How Does Paper Chromatography Work & Why Do Pigments Separate at Different Points?

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Paper chromatography is used to separate liquids or gases into different components. The chromatography process has two different phases: a stationary stage and a liquid phase. Paper chromatography is part of the stationary phase. In paper chromatography, you use special absorbent paper to test the elements of a mixture to help determine its purity. You need very few materials to do paper chromatography experiments, making it a viable option for lab projects in schools.

Making a Paper Chromatograph

You can make a paper chromatograph at home in order to test the components of ink and to better understand how paper chromatography works. To get started, buy chromatography paper, which is generally a part of science kits. Then, make three different plots of ink using three different pens. Number your plots of ink, and put the paper with the ink blots into a cup. Add solvent from your kit until it has reached the top of the paper, and cover the container so that the paper and the air in the cup are saturated with solvent.

Reading the Results

As the paper absorbs the solvent, the different components of the ink in the pen react differently to it. These different spots of ink will separate out, allowing you to see exactly what the components of the ink colors were. You can then use the pen to draw a picture to try to notice the different colored dyes that you identified in the chromatography.

Pigment Separation

The pen experiment is helpful in understanding how paper chromatography works, because you can see how pigments of ink separate. Whenever you do a chromatography experiment, the purpose is to separate the parts of a whole out; in this case, the whole was the pen dot and you were separating out the ink. This works because certain pigments have a harder time being moved along the chromatography paper by solvents than others do. When a pigment is made up of larger molecules, it will not react with the solvent as much to move up the paper -- resulting in it appearing lower on the paper than other pigments with smaller molecules. In the pen experiment and in other paper chromatography experiments, the process works because of this phenomenon of pigments traveling at different speeds.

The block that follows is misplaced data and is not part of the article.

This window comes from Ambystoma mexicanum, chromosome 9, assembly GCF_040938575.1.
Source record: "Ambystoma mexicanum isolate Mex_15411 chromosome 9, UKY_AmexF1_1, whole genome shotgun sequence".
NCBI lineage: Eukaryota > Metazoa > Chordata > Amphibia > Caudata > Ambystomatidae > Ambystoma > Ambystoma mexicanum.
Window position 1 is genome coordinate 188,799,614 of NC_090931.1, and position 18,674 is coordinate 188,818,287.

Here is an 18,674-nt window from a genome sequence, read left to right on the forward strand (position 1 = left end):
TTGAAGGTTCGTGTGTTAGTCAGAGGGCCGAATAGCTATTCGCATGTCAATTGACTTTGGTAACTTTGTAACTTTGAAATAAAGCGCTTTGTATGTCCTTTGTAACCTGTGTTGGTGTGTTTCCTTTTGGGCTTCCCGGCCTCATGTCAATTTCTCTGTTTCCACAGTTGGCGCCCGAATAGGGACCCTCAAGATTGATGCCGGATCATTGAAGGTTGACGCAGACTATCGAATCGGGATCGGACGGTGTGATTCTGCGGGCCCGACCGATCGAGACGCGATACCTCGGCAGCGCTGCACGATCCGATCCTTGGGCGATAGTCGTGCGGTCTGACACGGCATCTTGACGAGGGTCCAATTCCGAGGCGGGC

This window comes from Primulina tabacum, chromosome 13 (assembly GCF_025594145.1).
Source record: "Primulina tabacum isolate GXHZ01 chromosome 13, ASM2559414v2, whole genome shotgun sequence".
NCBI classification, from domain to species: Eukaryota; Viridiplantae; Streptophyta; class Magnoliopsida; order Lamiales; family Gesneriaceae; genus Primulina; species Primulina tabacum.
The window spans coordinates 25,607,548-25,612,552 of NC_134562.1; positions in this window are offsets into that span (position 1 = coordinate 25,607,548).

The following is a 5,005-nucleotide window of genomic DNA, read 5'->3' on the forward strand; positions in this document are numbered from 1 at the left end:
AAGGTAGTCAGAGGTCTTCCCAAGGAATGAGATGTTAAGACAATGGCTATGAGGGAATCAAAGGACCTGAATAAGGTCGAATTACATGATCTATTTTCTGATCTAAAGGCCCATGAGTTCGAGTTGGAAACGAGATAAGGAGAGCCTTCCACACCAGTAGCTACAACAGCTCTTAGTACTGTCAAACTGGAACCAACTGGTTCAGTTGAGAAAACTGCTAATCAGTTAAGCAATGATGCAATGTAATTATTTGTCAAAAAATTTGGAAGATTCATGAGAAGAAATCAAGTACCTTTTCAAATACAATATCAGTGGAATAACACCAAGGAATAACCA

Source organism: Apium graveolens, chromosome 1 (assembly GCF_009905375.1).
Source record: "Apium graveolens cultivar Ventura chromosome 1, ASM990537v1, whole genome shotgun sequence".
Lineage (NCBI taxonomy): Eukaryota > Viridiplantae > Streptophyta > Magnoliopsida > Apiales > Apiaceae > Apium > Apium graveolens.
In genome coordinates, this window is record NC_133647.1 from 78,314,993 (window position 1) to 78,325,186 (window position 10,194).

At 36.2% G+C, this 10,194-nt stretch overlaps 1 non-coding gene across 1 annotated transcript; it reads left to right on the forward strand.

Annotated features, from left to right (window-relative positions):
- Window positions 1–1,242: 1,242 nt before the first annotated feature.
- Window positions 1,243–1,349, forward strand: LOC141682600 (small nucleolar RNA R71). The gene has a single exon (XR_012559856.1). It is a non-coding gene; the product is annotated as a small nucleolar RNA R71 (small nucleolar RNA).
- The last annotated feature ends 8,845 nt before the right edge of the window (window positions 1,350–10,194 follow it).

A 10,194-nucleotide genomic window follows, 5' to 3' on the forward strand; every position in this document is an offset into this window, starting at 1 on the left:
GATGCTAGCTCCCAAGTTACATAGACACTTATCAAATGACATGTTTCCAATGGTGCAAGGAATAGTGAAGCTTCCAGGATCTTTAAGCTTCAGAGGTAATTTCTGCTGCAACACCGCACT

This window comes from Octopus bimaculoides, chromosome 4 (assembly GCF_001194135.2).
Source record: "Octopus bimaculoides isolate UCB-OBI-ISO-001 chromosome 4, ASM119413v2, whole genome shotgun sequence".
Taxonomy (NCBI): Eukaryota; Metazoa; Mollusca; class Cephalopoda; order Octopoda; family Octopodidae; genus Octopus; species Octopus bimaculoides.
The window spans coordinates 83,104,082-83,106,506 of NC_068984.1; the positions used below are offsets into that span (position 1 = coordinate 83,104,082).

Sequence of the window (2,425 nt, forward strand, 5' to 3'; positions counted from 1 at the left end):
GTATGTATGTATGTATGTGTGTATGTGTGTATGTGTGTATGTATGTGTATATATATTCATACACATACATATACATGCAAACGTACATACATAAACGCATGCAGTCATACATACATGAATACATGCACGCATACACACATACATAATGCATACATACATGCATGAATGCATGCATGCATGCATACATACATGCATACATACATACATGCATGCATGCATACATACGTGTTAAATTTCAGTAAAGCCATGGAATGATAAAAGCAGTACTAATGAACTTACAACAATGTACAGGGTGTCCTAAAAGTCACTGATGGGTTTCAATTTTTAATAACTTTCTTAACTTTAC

Special Cases

Usually, if two identical spots on the chromatography paper where the ink or pigments have spread out are at the exact same distance, then that means two pigments were the same in the substance being tested. However, some limited exceptions exist. Some pigments and compounds will not be visible on their own in chromatography experiments unless you mix them with food coloring or dye. For example, when some amino acids mix together, they will not be visibly separated by using chromatography paper. However, you can mix food coloring and dye in, which would enable you to use a chromatograph to see the different amino acids once they separate.

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